Govt reviews EPR to ease bail

The government has initiated a move to relax some major provisions of the emergency power rules (EPR), especially the ones concerning bail in corruption cases.
After rounds of discussions with anti-corruption watchdogs over the last few weeks, it yesterday formed an experts' committee to review in particular section 15 that deals with graft-related charges.
The amended emergency rules would benefit many of around 200 high profile corruption suspects, observed officials involved in the anti-corruption drive.
These are stringent laws with restrictions on bail, and many of them are interlinked in a way that if one provides some room, others block that, said sources in the government and anti-corruption watchdogs.
According to some sections, a government sanction is needed for emergency rules to hold good in some cases. But there are sections according to which certain cases come under the EPR automatically.
For instance, sources said, section 15 relates to all corruption cases and no permission from the government is needed as it provides for automatic application of the EPR to graft cases.
Interestingly, many public administration and anti-graft body officials were not fully aware of the provision for automatic application till May 8 when charges were pressed against 24 people including ex-premier Khaleda Zia, her son Arafat Rahman Koko and eight former ministers in the much-talked about Gatco graft case.
As it was not mentioned in the charge sheet that the EPR would be applicable, many accused expected that they would get bail in the case.
But the charge-sheeted accused who surrendered or were arrested were sent to jail later. Some others were refused anticipatory bail by the High Court.
The accused ministers from BNP are M Saifur Rahman, Abdul Mannan Bhuiyan, Khandaker Mosharraf Hossain, M Shamsul Islam, MK Anwar, Amir Khasru Mahmud Chowdhury and AKM Mosharraf Hossain while from Jamaat-e-Islami is its ameer Motiur Rahman Nizami.
After automatic application became an issue of discussion, the ACC asked its senior counsel ABM Sharfuddin Khan Mukul about implications of the section.
“I informed the commission that no government sanction is required to bring any corruption case under the emergency power rules since they apply automatically,” Mukul told reporters.
After that, a process was initiated to relax the rules and yesterday's formation of the committee was a sequel to that.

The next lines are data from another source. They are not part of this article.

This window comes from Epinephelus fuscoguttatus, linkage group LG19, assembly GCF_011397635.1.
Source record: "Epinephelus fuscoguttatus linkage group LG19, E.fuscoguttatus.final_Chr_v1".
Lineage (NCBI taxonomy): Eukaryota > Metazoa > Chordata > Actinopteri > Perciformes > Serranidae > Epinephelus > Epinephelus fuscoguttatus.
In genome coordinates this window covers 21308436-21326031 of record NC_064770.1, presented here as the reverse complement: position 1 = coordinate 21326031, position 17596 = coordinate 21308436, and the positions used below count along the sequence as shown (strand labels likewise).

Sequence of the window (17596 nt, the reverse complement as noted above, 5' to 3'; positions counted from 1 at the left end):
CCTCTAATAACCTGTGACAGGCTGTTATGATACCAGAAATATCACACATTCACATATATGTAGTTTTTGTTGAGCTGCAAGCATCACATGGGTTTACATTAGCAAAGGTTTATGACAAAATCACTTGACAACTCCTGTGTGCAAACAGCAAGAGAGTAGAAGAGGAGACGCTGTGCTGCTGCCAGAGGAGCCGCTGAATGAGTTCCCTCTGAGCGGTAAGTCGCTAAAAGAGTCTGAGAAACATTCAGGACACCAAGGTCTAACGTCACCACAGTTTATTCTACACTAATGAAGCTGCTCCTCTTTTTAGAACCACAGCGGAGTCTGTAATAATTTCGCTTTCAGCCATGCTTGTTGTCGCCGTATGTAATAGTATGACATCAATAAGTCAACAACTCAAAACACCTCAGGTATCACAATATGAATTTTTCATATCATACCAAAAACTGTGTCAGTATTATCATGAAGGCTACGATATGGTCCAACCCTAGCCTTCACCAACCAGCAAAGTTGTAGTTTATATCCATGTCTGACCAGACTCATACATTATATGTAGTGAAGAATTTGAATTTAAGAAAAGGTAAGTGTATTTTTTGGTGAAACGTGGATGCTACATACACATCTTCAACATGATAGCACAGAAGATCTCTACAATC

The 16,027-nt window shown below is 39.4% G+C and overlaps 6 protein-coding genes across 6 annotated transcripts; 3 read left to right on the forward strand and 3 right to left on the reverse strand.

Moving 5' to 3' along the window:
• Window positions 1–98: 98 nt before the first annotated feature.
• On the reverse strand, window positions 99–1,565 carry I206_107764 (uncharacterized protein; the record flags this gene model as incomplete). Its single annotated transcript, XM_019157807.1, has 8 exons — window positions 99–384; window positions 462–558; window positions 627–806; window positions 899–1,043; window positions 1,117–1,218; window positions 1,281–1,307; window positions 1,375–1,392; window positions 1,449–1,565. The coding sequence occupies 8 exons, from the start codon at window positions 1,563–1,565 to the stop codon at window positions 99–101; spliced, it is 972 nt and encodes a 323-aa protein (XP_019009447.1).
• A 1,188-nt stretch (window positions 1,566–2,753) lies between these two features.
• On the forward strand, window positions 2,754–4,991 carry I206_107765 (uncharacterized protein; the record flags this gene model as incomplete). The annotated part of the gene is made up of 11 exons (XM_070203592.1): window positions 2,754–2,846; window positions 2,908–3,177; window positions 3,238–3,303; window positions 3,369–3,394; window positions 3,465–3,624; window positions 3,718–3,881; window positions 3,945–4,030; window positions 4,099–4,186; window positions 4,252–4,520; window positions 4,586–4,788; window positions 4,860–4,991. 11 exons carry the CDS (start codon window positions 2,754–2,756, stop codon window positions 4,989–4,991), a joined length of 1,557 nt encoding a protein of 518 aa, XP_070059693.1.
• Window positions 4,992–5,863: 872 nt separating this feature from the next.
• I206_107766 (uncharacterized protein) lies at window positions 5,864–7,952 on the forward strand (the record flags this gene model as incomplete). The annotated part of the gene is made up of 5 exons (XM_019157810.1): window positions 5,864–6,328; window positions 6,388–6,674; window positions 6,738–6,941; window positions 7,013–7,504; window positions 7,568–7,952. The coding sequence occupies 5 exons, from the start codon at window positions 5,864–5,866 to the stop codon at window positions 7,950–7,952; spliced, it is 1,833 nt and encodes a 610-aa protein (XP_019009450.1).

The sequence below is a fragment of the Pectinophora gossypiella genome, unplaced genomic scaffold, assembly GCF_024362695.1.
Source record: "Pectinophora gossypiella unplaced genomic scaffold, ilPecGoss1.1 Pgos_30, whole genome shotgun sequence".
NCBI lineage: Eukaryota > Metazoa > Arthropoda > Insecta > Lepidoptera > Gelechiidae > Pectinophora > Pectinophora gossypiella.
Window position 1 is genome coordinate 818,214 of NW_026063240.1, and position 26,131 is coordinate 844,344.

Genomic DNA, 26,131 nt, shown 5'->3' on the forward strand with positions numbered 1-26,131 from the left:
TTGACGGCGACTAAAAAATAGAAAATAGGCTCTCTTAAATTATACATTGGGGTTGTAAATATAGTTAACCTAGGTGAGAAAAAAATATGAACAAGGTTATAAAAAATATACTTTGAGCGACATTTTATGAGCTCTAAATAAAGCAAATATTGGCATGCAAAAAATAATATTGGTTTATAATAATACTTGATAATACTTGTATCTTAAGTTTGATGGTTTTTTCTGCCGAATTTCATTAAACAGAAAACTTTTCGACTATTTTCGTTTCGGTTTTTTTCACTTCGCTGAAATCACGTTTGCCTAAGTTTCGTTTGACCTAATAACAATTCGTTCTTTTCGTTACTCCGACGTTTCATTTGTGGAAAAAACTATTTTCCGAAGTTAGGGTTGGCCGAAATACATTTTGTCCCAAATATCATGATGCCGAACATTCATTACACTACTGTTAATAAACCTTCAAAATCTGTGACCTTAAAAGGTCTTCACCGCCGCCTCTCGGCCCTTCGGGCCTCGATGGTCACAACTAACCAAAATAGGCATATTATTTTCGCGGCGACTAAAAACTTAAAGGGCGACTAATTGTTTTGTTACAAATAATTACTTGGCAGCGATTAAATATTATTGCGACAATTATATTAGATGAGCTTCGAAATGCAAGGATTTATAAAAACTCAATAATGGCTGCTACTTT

Coming out of the meeting at the law ministry where the review committee was formed, Commerce Adviser Hossain Zillur Rahman said, “We have discussed the emergency power rules in efforts to strengthen the environment of confidence. As you know, the curbs on indoor politics have already been relaxed. We meet today to identify specifically what else can be done in this regard.”
Talking about the committee's work, he said, “There are some practical dimensions here. Those who are experts, like the secretary and lawyers, would know these better. The law adviser is leading all these.”
Law Adviser AF Hassan Ariff, Home Adviser MA Matin, Communications Adviser Ghulam Quader, acting ACC chairman Habibur Rahman and ACC Commissioner Monjur Mannan attended the meeting.
The move comes hard on the heels of temporary release of Awami League (AL) President Sheikh Hasina and the process to release Khaleda Zia, another former prime minister, and her two sons. It has given rise to questions whether the government is now trying to provide some relief for high profile detainees.
Talking to The Daily Star yesterday, ACC Director General (admin) Col Hanif Iqbal sought to brush aside such possibility. He said, “The initiative to review the emergency rules has been taken to give some relief to the accused irrespective of their identity.”
The government did not have to relax the EPR to release AL General Secretary Abdul Jalil and AL chief Sheikh Hasina on parole. This move has been taken for the benefit of all, said a source, claiming that the EPR would be made “pro-people”.
But an anti-graft body official speaking in return for anonymity said, “Since the move has been initiated after the submission of charge sheet in Gatco case and that most of the accused in corruption cases are high profile individuals, it's quite obvious the bigwigs are going to reap the benefits.”
He however said even if some sections are relaxed, it would not hamper the speedy trial of corruption cases.
After yesterday's meeting, the acting ACC chairman said the commission would have no difficulty continuing the cases even if section 15 is amended.
Queried whether the government is going to amend the EPR so that one does not have to be arrested once a case is filed against him, the commerce adviser said, “We'll talk about it later.”
Replying to another query, he said the committee will also look into matters relating to lifting of the state of emergency.


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